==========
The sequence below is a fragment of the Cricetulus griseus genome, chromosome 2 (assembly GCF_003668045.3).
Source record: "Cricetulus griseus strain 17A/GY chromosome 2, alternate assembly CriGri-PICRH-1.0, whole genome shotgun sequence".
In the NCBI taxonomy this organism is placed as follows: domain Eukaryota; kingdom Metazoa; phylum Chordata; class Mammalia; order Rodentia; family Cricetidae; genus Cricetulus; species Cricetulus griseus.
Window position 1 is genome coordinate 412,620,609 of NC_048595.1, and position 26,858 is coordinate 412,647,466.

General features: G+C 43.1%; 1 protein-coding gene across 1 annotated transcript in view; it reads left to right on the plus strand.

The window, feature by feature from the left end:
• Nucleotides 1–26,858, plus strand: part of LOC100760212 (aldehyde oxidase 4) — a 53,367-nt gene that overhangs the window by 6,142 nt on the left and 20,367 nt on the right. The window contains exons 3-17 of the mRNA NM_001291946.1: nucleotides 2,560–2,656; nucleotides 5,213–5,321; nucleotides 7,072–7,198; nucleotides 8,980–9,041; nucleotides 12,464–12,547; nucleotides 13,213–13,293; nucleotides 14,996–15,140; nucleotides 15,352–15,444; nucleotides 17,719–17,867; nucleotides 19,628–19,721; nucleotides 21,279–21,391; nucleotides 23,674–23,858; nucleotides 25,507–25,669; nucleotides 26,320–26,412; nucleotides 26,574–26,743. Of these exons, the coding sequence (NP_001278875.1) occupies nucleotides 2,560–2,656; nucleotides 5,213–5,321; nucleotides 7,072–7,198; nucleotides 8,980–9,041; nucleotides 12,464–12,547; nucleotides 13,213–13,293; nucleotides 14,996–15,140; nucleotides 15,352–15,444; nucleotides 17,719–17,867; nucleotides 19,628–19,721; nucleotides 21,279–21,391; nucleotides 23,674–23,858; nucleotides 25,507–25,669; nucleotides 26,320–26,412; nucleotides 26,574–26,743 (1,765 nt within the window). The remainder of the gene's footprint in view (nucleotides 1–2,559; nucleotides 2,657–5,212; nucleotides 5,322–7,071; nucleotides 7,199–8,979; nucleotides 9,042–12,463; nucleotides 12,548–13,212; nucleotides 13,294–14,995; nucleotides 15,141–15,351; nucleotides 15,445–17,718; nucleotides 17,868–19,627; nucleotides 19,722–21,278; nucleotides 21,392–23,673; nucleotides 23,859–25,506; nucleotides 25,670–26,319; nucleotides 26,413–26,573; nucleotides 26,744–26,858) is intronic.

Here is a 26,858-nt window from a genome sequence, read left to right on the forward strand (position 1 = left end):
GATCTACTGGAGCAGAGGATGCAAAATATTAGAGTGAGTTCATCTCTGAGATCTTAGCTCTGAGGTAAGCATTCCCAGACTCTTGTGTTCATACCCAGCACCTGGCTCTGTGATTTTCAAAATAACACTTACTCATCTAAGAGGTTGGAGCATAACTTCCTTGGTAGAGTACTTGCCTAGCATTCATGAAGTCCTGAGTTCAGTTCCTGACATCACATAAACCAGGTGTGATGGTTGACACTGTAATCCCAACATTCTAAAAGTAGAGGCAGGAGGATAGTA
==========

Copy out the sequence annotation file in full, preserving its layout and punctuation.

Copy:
The sequence below is a fragment of the Cricetulus griseus genome, chromosome 2 (assembly GCF_003668045.3).
Source record: "Cricetulus griseus strain 17A/GY chromosome 2, alternate assembly CriGri-PICRH-1.0, whole genome shotgun sequence".
In the NCBI taxonomy this organism is placed as follows: domain Eukaryota; kingdom Metazoa; phylum Chordata; class Mammalia; order Rodentia; family Cricetidae; genus Cricetulus; species Cricetulus griseus.
Window position 1 is genome coordinate 412,620,609 of NC_048595.1, and position 26,858 is coordinate 412,647,466.

General features: G+C 43.1%; 1 protein-coding gene across 1 annotated transcript in view; it reads left to right on the plus strand.

The window, feature by feature from the left end:
• Nucleotides 1–26,858, plus strand: part of LOC100760212 (aldehyde oxidase 4) — a 53,367-nt gene that overhangs the window by 6,142 nt on the left and 20,367 nt on the right. The window contains exons 3-17 of the mRNA NM_001291946.1: nucleotides 2,560–2,656; nucleotides 5,213–5,321; nucleotides 7,072–7,198; nucleotides 8,980–9,041; nucleotides 12,464–12,547; nucleotides 13,213–13,293; nucleotides 14,996–15,140; nucleotides 15,352–15,444; nucleotides 17,719–17,867; nucleotides 19,628–19,721; nucleotides 21,279–21,391; nucleotides 23,674–23,858; nucleotides 25,507–25,669; nucleotides 26,320–26,412; nucleotides 26,574–26,743. Of these exons, the coding sequence (NP_001278875.1) occupies nucleotides 2,560–2,656; nucleotides 5,213–5,321; nucleotides 7,072–7,198; nucleotides 8,980–9,041; nucleotides 12,464–12,547; nucleotides 13,213–13,293; nucleotides 14,996–15,140; nucleotides 15,352–15,444; nucleotides 17,719–17,867; nucleotides 19,628–19,721; nucleotides 21,279–21,391; nucleotides 23,674–23,858; nucleotides 25,507–25,669; nucleotides 26,320–26,412; nucleotides 26,574–26,743 (1,765 nt within the window). The remainder of the gene's footprint in view (nucleotides 1–2,559; nucleotides 2,657–5,212; nucleotides 5,322–7,071; nucleotides 7,199–8,979; nucleotides 9,042–12,463; nucleotides 12,548–13,212; nucleotides 13,294–14,995; nucleotides 15,141–15,351; nucleotides 15,445–17,718; nucleotides 17,868–19,627; nucleotides 19,722–21,278; nucleotides 21,392–23,673; nucleotides 23,859–25,506; nucleotides 25,670–26,319; nucleotides 26,413–26,573; nucleotides 26,744–26,858) is intronic.

Here is a 26,858-nt window from a genome sequence, read left to right on the forward strand (position 1 = left end):
GATCTACTGGAGCAGAGGATGCAAAATATTAGAGTGAGTTCATCTCTGAGATCTTAGCTCTGAGGTAAGCATTCCCAGACTCTTGTGTTCATACCCAGCACCTGGCTCTGTGATTTTCAAAATAACACTTACTCATCTAAGAGGTTGGAGCATAACTTCCTTGGTAGAGTACTTGCCTAGCATTCATGAAGTCCTGAGTTCAGTTCCTGACATCACATAAACCAGGTGTGATGGTTGACACTGTAATCCCAACATTCTAAAAGTAGAGGCAGGAGGATAGTA